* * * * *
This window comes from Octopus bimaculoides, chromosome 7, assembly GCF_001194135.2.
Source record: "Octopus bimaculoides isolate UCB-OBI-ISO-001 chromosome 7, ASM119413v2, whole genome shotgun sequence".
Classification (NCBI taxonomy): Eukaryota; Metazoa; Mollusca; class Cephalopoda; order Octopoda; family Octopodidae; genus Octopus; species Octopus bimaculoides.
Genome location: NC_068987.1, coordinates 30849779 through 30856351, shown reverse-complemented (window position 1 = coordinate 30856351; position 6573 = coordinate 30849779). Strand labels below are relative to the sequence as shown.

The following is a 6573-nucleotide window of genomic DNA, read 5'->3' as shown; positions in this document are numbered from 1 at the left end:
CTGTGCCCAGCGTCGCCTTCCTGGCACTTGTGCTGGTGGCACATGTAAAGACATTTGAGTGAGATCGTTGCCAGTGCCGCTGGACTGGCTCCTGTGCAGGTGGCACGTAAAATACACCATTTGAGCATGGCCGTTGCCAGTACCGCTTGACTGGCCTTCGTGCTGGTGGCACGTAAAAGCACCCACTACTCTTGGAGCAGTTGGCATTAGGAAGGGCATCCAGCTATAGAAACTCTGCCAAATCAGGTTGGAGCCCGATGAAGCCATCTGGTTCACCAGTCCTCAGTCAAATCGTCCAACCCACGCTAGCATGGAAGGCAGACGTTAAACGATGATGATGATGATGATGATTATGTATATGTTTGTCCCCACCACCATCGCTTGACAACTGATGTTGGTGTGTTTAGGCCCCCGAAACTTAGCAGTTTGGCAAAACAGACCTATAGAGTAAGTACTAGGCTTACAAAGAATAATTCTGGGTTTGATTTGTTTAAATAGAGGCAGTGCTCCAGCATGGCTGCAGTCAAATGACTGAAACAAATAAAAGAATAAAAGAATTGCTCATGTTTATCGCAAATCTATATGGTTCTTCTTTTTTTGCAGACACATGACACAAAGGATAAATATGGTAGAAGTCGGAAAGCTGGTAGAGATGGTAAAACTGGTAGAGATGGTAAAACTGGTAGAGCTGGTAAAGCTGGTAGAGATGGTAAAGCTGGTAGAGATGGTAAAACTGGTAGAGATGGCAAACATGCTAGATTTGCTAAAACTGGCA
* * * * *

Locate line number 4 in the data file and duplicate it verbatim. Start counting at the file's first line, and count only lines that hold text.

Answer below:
Genome location: NC_068987.1, coordinates 30849779 through 30856351, shown reverse-complemented (window position 1 = coordinate 30856351; position 6573 = coordinate 30849779). Strand labels below are relative to the sequence as shown.